I gotta vent! It’s time this bank crap came to an end.These very institutions that greedily dug themselves into a high risk mortgage hole that’s now caving in around them are now choosing to use “guilt by association” as a tool for determining creditworthiness in the name of reducing their “risks.”
It’s believed that credit cardholders are seeing their card limits reduced because of where they live, where they shop and even who holds their mortgage. According to Bill Hardekopf of LowCards.com, it’s becoming obvious that banks are looking for excuses to lower cardholder credit limits.
As reported on MSNBC.com, Hardekopf explains it this way: What issuers do is tighten up standards of how they analyze risk. Card agreements don’t allow credit card issuers to simply close accounts and demand full payment. So, they can lower credit limits repeatedly to prevent a consumer from making any new purchases. It does the same thing as closing the account.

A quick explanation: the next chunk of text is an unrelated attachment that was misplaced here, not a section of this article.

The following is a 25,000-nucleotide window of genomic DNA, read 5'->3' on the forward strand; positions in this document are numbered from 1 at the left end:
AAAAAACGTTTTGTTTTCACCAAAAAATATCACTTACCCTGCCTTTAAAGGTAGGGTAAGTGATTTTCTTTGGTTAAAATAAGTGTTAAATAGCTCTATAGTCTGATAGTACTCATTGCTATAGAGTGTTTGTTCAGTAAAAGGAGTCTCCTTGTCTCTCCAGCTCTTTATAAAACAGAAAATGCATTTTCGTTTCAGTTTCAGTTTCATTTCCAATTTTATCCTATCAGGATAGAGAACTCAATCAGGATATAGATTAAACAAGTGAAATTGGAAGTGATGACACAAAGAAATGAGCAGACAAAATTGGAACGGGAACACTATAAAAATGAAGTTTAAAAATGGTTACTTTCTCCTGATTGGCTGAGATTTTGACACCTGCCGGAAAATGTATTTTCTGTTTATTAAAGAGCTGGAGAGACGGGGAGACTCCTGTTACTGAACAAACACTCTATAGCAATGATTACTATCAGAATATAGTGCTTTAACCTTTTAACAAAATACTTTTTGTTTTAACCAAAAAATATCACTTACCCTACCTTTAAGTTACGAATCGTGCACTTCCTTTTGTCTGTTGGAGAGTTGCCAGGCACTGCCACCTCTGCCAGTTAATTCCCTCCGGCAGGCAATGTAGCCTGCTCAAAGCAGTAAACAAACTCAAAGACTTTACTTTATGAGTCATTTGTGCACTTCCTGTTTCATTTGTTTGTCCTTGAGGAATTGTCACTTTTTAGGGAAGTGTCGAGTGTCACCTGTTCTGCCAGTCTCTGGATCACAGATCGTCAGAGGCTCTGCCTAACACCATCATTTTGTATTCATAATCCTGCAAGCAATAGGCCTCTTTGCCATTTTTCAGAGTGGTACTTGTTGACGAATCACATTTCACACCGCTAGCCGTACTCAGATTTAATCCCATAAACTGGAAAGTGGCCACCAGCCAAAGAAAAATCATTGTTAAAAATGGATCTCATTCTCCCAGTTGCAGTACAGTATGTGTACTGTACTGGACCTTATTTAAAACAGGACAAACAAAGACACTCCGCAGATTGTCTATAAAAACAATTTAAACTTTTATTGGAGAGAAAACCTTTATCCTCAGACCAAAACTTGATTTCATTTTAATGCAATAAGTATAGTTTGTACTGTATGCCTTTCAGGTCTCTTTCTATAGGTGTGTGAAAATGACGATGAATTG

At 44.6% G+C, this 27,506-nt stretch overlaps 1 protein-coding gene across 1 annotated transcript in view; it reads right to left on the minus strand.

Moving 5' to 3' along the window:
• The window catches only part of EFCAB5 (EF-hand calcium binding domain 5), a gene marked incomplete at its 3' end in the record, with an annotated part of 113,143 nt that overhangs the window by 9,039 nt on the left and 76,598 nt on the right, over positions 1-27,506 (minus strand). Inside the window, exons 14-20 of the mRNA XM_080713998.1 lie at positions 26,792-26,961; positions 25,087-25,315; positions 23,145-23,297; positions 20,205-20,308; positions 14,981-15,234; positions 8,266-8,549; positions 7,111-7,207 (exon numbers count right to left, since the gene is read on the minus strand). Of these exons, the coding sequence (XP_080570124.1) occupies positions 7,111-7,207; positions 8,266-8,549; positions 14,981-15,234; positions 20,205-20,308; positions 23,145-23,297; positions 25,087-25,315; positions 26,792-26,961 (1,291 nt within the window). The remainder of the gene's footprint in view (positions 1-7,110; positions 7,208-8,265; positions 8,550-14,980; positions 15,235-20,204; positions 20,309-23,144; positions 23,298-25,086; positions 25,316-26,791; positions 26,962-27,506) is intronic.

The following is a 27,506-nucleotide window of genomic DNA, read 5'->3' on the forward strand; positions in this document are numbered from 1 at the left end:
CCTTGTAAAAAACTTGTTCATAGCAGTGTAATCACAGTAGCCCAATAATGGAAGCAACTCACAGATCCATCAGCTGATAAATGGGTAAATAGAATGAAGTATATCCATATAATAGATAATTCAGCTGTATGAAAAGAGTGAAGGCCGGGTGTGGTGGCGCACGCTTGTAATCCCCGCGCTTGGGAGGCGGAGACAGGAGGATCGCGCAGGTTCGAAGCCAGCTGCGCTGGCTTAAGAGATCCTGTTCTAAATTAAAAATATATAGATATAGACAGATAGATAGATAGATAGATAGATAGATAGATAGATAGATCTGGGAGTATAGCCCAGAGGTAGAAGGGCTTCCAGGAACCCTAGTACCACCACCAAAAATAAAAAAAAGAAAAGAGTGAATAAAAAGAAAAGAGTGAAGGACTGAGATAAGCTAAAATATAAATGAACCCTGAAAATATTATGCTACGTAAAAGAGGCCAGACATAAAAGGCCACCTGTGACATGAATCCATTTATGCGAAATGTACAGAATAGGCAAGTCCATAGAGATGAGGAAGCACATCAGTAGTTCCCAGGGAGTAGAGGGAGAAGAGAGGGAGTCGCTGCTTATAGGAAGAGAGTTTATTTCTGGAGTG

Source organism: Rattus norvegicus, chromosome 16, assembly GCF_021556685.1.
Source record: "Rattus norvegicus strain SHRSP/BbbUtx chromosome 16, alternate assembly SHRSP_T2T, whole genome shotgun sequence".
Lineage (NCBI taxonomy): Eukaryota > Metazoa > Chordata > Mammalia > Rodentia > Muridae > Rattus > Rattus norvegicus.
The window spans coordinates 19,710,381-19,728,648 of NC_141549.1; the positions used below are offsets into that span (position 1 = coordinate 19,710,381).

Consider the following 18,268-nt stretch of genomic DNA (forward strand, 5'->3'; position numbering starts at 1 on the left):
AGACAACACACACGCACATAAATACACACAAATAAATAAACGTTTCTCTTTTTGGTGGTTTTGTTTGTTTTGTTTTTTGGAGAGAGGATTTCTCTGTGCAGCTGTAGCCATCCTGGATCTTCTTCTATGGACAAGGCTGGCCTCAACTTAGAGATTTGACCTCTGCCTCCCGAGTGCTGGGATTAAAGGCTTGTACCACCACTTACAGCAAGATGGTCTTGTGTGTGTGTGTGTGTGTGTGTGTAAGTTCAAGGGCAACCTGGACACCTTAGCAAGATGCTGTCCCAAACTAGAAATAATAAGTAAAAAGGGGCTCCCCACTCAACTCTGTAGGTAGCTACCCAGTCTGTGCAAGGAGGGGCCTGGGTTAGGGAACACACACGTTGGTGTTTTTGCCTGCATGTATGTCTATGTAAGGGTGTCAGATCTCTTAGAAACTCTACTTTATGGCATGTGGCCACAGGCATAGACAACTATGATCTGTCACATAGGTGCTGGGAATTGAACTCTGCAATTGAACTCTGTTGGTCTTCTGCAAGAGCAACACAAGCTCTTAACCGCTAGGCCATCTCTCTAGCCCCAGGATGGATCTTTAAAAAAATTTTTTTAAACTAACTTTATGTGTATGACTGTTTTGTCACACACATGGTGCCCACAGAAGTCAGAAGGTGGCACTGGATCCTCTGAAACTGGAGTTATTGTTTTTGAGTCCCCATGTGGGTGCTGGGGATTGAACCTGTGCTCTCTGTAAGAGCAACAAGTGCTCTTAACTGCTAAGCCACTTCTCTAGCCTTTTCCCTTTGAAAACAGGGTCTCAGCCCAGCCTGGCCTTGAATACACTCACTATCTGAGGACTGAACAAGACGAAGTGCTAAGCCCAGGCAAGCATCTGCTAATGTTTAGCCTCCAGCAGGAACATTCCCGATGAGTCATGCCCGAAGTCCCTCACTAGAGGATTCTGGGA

Lowering the credit limits is a simple way for the card issuer to reduce risk. They do not reveal these strategies publicly, of course, so it’s never immediately obvious what’s happening. But Hardekopf believes efforts have systematically begun to reduce some users’ credit limits. They’re akin to what he says was a “quiet change” earlier this year that saw card interest rates mysteriously rise!
This isn’t wild speculation by Hardekopf, either. According to the CNBC report, Bank of America was asked if it is using new criteria to lower credit limits. Spokeswoman Betty Reiss said, “We adjust credit card limits based on the individual cardholder’s risk profile and performance with us.” She declined to answer additional questions. And at least one Washington, D.C. American Express cardholder was told in a letter his limit was being reduced, in part, because of where he shops and who holds his mortgage.
Now, it’s not just that I find the bank’s “guilt by association” policy another abysmal way to respond to a credit debacle they created for themselves. And, it’s not just that these banks now look to the taxpayers (who are also us credit cardholders) for a bail out. No, in truth, I have serious concerns for dealers (in fact for all small businessmen) who may use credit cards for short-term funding of their business operations.
Apparently, if we shop in the wrong stores, live in the wrong places and have a mortgage from the wrong lenders, we may be elevated to a higher risk category and see our limits reduced. It sucks, but be warned it is happening.